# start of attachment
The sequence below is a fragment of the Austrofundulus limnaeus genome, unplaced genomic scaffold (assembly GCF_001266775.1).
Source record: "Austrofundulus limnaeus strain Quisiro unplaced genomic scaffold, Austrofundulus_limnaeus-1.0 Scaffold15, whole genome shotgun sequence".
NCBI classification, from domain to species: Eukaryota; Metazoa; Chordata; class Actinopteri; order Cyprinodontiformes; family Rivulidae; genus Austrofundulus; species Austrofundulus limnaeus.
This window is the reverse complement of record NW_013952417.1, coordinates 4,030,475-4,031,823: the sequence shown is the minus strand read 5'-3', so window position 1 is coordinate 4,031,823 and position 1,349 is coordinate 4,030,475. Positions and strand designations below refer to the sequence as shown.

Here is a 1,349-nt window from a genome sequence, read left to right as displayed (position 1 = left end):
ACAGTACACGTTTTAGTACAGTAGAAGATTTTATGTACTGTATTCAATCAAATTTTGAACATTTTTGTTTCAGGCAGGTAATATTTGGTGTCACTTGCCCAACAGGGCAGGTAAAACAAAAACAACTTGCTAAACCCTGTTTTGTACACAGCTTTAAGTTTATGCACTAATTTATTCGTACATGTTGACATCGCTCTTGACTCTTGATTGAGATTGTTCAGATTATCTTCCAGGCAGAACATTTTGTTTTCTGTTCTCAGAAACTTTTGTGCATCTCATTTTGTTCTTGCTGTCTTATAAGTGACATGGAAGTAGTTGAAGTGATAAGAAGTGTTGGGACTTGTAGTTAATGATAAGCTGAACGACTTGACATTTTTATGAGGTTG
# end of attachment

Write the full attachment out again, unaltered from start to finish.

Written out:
The sequence below is a fragment of the Austrofundulus limnaeus genome, unplaced genomic scaffold (assembly GCF_001266775.1).
Source record: "Austrofundulus limnaeus strain Quisiro unplaced genomic scaffold, Austrofundulus_limnaeus-1.0 Scaffold15, whole genome shotgun sequence".
NCBI classification, from domain to species: Eukaryota; Metazoa; Chordata; class Actinopteri; order Cyprinodontiformes; family Rivulidae; genus Austrofundulus; species Austrofundulus limnaeus.
This window is the reverse complement of record NW_013952417.1, coordinates 4,030,475-4,031,823: the sequence shown is the minus strand read 5'-3', so window position 1 is coordinate 4,031,823 and position 1,349 is coordinate 4,030,475. Positions and strand designations below refer to the sequence as shown.

Here is a 1,349-nt window from a genome sequence, read left to right as displayed (position 1 = left end):
ACAGTACACGTTTTAGTACAGTAGAAGATTTTATGTACTGTATTCAATCAAATTTTGAACATTTTTGTTTCAGGCAGGTAATATTTGGTGTCACTTGCCCAACAGGGCAGGTAAAACAAAAACAACTTGCTAAACCCTGTTTTGTACACAGCTTTAAGTTTATGCACTAATTTATTCGTACATGTTGACATCGCTCTTGACTCTTGATTGAGATTGTTCAGATTATCTTCCAGGCAGAACATTTTGTTTTCTGTTCTCAGAAACTTTTGTGCATCTCATTTTGTTCTTGCTGTCTTATAAGTGACATGGAAGTAGTTGAAGTGATAAGAAGTGTTGGGACTTGTAGTTAATGATAAGCTGAACGACTTGACATTTTTATGAGGTTG